In 2020, researchers from the University of California and Tsinghua University found a new method to execute DNS cache poisoning attacks. Unfortunately, Linux, a very reliable OS, was the object of the DNS cache poisoning attack.
What is DNS cache poisoning?
A DNS cache poisoning (DNS spoofing) is a cyberattack that pollutes the cache on DNS resolver servers. This can cause the user to be redirected to the attacker’s server instead of the right one.
How was DNS cache poisoning prevented?
Dan Kaminsky, a security expert, found the bug in 2008 and managed to prevent DNS cache poisoning attacks through the implementation of source port randomization.
Think of a device that lookups up a domain’s IP address. To do this, it adds a unique number called “transaction ID” in the request it sends to the DNS server. Then, the server answers with the IP address of the requested domain, but the device only will take the answer as true if it has the original “transaction ID”. This is a measure to prevent the possibility of a DNS server delivering the user a spoofed IP address to redirect her or him to a dangerous destination.
Kaminsky saw that there were only 65,536 possible transaction IDs. So a criminal could send forged DNS answers using IDs from 0 to 65,535 and simultaneously prevent the first answer from being cached. This way, the criminal could send its malicious IP address using the total of possible transaction IDs. After time, he or she will guess the right transaction ID of a DNS request and simultaneously provide its malicious server IP via DNS answer or response.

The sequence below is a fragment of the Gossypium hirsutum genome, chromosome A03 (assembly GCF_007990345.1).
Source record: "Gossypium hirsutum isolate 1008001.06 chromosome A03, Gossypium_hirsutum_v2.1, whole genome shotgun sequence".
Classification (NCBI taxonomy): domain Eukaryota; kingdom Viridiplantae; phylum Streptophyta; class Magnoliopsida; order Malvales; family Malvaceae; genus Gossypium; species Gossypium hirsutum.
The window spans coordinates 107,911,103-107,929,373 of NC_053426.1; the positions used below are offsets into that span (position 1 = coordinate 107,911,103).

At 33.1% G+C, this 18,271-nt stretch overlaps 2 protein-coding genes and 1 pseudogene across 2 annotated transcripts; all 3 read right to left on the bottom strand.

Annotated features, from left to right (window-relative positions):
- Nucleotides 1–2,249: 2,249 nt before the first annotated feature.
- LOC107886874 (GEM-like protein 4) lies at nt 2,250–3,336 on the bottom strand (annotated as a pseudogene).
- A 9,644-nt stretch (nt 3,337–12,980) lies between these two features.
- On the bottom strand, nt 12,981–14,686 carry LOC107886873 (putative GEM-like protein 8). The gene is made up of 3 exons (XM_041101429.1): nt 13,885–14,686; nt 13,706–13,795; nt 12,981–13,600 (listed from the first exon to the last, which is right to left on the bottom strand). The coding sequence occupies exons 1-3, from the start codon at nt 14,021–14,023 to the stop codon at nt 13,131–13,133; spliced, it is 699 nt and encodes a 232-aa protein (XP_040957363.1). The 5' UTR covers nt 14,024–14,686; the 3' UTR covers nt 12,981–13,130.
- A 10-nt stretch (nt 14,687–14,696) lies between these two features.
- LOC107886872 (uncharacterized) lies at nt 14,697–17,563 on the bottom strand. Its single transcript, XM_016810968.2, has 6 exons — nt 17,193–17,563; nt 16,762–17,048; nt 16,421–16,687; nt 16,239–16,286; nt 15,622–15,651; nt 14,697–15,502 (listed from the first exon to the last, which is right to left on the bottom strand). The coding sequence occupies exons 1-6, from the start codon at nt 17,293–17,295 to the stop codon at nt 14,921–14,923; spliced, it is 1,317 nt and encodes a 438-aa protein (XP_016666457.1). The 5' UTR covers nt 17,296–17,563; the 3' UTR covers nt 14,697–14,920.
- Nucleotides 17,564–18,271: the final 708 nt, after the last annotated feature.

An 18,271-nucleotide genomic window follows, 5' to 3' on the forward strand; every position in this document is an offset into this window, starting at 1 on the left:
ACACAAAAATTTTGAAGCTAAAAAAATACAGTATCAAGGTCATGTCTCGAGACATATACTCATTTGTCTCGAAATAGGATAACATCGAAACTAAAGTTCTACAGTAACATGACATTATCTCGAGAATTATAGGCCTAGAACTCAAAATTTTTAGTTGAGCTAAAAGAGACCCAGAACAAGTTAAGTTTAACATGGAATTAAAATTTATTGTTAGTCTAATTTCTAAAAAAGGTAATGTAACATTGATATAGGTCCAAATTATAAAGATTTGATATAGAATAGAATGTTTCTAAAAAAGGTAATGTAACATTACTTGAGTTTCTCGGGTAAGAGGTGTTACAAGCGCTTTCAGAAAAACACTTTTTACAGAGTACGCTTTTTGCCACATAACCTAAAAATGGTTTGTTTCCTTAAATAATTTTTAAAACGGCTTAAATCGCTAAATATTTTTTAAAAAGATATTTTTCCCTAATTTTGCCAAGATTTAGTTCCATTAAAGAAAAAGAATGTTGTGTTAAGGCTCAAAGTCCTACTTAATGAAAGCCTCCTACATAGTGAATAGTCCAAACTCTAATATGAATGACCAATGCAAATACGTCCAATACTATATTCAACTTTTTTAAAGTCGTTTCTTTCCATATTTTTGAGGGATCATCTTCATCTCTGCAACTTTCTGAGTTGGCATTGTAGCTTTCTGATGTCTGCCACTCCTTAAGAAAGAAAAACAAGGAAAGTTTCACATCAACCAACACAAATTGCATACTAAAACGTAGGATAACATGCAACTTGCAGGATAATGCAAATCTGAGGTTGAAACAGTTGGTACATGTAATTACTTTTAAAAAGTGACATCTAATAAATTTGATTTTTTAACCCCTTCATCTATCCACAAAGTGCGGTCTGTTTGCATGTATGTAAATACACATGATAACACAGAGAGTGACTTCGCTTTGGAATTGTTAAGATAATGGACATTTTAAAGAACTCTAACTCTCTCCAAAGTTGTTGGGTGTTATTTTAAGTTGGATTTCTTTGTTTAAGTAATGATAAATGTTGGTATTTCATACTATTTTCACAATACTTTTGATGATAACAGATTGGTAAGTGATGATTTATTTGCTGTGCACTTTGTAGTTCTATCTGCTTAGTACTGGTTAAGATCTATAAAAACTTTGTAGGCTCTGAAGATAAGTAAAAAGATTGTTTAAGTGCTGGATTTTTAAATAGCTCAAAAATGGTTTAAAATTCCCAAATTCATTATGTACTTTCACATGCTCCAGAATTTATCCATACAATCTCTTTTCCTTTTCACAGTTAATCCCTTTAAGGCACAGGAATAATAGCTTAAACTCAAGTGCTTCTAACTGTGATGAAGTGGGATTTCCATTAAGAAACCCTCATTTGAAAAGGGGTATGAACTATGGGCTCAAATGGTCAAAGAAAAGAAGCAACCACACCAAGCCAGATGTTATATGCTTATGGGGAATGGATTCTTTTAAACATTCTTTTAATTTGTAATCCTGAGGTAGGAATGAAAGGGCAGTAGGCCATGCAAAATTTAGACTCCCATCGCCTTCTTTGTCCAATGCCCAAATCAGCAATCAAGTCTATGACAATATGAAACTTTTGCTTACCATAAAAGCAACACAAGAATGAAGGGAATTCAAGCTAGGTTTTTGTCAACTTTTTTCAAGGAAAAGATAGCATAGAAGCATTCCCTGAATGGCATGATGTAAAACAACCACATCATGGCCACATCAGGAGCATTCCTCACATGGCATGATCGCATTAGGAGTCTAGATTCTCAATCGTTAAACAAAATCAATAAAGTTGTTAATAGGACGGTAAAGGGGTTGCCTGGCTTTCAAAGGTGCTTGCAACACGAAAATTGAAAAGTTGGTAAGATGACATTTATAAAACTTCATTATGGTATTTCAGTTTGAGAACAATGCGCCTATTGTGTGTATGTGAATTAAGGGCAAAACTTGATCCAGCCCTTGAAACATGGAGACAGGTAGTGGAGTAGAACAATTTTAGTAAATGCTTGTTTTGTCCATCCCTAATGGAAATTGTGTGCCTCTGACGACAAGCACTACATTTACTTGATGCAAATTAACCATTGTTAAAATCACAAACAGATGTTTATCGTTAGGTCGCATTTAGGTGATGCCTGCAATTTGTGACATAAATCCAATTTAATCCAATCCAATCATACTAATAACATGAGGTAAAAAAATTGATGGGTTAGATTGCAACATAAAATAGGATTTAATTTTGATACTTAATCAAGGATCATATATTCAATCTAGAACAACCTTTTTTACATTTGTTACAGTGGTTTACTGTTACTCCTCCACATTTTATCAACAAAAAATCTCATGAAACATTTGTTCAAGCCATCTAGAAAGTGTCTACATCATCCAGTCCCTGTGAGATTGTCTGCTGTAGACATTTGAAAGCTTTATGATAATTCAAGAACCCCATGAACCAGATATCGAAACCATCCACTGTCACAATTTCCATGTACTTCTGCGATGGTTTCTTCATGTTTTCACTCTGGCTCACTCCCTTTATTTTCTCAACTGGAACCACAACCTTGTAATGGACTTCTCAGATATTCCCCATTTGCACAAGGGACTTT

Then, source port randomization came as a solution because even if the criminal guessed the transaction ID defined by the user’s device to send the DNS request, he or she would not know where to send the DNS answer. Consider that the device makes the DNS lookup from a randomized port (each with 65,536 values) rather than from a fixed one (previously, port 53). That reduced by billions the chances for criminals to succeed.
But how is this related to Linux?
What is SAD DNS?
SAD DNS or Side-channel AttackeD DNS is the latest criminal method (2020) that brought back the cache poisoning threat. Researchers at the University of California and Tsinghua University discovered that now, criminals take advantage of a side-channel attack to deduce the source port number of the DNS client. Once the source port is exposed, executing cache poisoning attacks in the terms explained by Kaminsky (ID guessing) years ago is possible again.
Linux, the object of the DNS cache poisoning attack
The way Linux kernel handles ICMP requests opened a new chance for criminals to guess the source port. The rate limiter built into Linux defaults to 1,000 per second, the number of incoming requests, mostly to save bandwidth. It has a counter to track the requests. Every request obtained by a closed port on a Linux-based server will decrease by one counter and generate an “unreachable” server’s answer.
When the valid open port takes the request, the counter does not decrease. This gives criminals a chance to flood a DNS resolver with 1,000 spoofed packets directed to random ports every second.
So, is there a solution to SAD Linux?
Yes, and it was already added to the kernel, and it is a randomized rate limiter. Not 1000 that was default before. The solution works for Linux Kernel 5.10, and it could be back-ported.